Pharmacotherapeutic Group: Angiotensin-II antagonists, plain. ATC Code: C09C A04.
Pharmacology: Pharmacodynamics: Mechanism of action: Irbesartan is a potent, orally active, selective angiotensin-II receptor (type AT1) antagonist. It is expected to block all actions of angiotensin-II mediated by the AT1 receptor, regardless of the source or route of synthesis of angiotensin-II. The selective antagonism of the angiotensin-II (AT1) receptors results in increases in plasma renin levels and angiotensin-II levels, and a decrease in plasma aldosterone concentration. Serum potassium levels are not significantly affected by irbesartan alone at the recommended doses. Irbesartan does not inhibit ACE (kininase-II), an enzyme which generates angiotensin-II and also degrades bradykinin into inactive metabolites. Irbesartan does not require metabolic activation for its activity.
Pharmacokinetics: After oral administration, irbesartan is well absorbed: studies of absolute bioavailability gave values of approximately 60-80%. Concomitant food intake does not significantly influence the bioavailability of irbesartan. Plasma protein binding is approximately 96%, with negligible binding to cellular blood components. The volume of distribution is 53 - 93 litres. Irbesartan is metabolised by the liver via glucuronide conjugation and oxidation. The major circulating metabolite is irbesartan glucuronide (approximately 6%).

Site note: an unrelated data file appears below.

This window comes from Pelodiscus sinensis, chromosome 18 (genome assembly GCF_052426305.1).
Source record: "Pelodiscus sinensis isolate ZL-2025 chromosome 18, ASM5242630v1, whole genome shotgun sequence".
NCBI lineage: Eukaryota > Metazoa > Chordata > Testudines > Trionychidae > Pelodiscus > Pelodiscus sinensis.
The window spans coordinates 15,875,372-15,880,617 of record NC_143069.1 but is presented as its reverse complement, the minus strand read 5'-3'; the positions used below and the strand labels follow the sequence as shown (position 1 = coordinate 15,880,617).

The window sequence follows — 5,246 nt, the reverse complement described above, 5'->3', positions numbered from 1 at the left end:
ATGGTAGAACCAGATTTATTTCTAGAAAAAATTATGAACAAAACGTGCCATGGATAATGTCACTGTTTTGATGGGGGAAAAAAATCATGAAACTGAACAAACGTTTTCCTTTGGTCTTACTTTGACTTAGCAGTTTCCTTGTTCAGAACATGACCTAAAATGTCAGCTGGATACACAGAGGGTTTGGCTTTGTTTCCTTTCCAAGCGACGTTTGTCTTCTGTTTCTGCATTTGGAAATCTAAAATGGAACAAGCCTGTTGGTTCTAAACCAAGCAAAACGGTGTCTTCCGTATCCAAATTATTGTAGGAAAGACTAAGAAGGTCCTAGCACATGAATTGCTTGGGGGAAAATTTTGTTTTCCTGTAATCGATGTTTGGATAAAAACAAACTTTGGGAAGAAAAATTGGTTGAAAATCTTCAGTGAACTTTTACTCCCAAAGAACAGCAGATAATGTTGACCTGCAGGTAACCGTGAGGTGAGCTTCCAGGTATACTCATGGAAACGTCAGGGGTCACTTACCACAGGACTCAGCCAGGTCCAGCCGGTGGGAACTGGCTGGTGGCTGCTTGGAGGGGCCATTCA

Peak plasma concentrations are attained at 1.5 - 2 hours after oral administration. The total body and renal clearance are 157 - 176 and 3 - 3.5 ml/min, respectively. The terminal elimination half-life of irbesartan is 11 - 15 hours. Steady-state plasma concentrations are attained within 3 days after initiation of a once-daily dosing regimen. Limited accumulation of irbesartan (< 20%) is observed in plasma upon repeated once-daily dosing. No dosage adjustment is necessary in female patients. Irbesartan AUC and Cmax values were also somewhat greater in older subjects (≥ 65 years) than those of young subjects (18 - 40 years).
However the terminal half-life was not significantly altered. No dosage adjustment is necessary in older people.
Renal impairment: in patients with renal impairment or those undergoing haemodialysis, the pharmacokinetic parameters of irbesartan are not significantly altered. Irbesartan is not removed by haemodialysis.
Hepatic impairment: in patients with mild to moderate cirrhosis, the pharmacokinetic parameters of irbesartan are not significantly altered.
Studies have not been performed in patients with severe hepatic impairment.